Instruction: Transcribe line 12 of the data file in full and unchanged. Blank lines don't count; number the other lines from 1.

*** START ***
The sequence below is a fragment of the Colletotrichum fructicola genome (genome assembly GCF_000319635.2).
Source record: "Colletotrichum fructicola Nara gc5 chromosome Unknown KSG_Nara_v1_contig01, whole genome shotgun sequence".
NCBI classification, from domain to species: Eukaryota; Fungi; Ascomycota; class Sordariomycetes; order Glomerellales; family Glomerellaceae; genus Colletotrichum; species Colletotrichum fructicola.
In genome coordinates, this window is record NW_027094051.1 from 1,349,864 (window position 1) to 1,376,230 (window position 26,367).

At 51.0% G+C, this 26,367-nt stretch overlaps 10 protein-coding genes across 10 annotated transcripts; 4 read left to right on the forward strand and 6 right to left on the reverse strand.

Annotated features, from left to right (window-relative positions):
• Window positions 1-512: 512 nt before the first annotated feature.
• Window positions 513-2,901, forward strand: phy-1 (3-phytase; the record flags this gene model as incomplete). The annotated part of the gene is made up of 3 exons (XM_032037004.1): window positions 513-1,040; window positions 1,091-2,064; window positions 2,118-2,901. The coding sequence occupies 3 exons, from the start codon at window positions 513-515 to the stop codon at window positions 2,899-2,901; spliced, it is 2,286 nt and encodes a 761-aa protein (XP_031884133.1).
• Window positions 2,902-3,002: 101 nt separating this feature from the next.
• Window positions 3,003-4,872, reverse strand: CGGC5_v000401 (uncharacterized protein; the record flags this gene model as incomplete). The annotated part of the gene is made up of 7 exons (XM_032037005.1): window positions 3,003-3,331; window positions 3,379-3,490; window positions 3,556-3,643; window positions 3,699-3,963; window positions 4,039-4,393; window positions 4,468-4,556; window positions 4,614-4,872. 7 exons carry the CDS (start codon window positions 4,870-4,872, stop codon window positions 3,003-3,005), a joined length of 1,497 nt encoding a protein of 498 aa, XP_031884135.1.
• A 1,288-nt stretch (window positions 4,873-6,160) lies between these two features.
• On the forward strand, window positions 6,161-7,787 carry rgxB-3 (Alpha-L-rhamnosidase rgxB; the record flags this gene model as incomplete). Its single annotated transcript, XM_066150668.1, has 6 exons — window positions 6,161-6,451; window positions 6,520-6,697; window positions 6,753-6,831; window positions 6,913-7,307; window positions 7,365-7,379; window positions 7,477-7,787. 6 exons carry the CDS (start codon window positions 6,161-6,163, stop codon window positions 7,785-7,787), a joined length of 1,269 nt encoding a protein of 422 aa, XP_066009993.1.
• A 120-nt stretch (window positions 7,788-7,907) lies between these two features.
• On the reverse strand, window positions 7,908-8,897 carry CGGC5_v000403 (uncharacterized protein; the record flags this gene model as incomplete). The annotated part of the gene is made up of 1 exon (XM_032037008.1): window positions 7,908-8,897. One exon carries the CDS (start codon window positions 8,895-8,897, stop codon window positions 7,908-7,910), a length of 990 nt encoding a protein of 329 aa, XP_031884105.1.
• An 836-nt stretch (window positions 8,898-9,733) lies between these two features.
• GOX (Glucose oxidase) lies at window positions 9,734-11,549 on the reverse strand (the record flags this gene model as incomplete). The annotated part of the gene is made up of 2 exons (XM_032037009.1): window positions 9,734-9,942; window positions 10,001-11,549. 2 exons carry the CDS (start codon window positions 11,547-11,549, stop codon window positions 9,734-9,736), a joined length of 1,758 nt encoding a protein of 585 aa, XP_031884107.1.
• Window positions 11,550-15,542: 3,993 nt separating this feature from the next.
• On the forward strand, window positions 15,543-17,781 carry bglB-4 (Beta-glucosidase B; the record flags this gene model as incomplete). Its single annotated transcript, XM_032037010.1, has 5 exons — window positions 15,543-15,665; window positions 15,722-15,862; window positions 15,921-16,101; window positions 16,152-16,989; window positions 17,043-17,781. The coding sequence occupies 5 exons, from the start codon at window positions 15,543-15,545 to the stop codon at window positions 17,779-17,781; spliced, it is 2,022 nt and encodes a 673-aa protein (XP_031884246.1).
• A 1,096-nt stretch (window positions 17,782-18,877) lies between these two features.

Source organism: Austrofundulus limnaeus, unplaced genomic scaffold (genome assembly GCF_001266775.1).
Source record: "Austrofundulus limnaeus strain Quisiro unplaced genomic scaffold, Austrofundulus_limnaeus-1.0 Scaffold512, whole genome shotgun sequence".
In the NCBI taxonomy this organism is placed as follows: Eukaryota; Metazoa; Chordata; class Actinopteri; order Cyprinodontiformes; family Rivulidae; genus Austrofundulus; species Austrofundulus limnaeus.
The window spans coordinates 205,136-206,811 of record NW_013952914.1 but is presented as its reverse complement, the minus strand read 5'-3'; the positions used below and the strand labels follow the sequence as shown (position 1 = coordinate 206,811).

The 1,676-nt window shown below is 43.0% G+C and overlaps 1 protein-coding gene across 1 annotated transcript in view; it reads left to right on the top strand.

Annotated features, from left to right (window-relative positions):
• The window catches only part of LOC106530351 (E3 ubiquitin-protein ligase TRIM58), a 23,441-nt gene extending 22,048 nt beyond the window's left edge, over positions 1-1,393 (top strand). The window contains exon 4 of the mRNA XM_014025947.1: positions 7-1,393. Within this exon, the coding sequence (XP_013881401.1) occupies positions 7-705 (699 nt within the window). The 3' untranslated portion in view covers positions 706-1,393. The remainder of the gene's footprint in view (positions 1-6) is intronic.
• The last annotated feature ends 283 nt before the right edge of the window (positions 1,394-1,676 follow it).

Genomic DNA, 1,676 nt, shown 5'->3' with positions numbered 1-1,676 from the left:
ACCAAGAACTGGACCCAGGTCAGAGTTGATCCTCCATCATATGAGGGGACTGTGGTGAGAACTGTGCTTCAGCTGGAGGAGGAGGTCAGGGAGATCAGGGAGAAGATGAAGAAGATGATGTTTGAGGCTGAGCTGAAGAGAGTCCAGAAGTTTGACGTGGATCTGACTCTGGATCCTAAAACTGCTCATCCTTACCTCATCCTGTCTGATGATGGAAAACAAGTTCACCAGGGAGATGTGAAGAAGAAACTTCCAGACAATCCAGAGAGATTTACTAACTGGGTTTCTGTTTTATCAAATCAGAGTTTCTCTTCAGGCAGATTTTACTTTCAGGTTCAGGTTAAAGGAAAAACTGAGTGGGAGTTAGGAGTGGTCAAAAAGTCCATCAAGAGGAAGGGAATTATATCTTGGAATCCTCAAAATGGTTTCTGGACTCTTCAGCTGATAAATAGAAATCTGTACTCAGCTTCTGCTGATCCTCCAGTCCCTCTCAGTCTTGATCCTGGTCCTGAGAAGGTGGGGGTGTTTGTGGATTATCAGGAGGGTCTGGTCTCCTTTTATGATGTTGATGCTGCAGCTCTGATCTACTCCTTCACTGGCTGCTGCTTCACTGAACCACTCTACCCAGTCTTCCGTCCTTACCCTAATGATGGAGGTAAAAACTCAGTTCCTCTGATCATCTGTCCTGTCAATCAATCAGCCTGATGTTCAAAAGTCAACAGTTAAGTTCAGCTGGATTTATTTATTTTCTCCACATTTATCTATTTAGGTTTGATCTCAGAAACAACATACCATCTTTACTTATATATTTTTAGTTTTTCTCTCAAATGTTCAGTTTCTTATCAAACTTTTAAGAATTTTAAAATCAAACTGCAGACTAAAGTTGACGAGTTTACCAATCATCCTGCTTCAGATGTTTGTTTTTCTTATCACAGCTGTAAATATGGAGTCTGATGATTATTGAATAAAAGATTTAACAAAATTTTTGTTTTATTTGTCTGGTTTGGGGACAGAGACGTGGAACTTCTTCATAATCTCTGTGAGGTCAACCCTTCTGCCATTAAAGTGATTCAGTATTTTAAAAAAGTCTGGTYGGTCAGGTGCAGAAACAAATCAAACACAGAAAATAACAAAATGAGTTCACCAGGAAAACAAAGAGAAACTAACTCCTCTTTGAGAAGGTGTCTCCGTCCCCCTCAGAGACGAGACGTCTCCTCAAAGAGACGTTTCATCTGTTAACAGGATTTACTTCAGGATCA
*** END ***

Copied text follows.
• On the forward strand, window positions 6,161-7,787 carry rgxB-3 (Alpha-L-rhamnosidase rgxB; the record flags this gene model as incomplete). Its single annotated transcript, XM_066150668.1, has 6 exons — window positions 6,161-6,451; window positions 6,520-6,697; window positions 6,753-6,831; window positions 6,913-7,307; window positions 7,365-7,379; window positions 7,477-7,787. 6 exons carry the CDS (start codon window positions 6,161-6,163, stop codon window positions 7,785-7,787), a joined length of 1,269 nt encoding a protein of 422 aa, XP_066009993.1.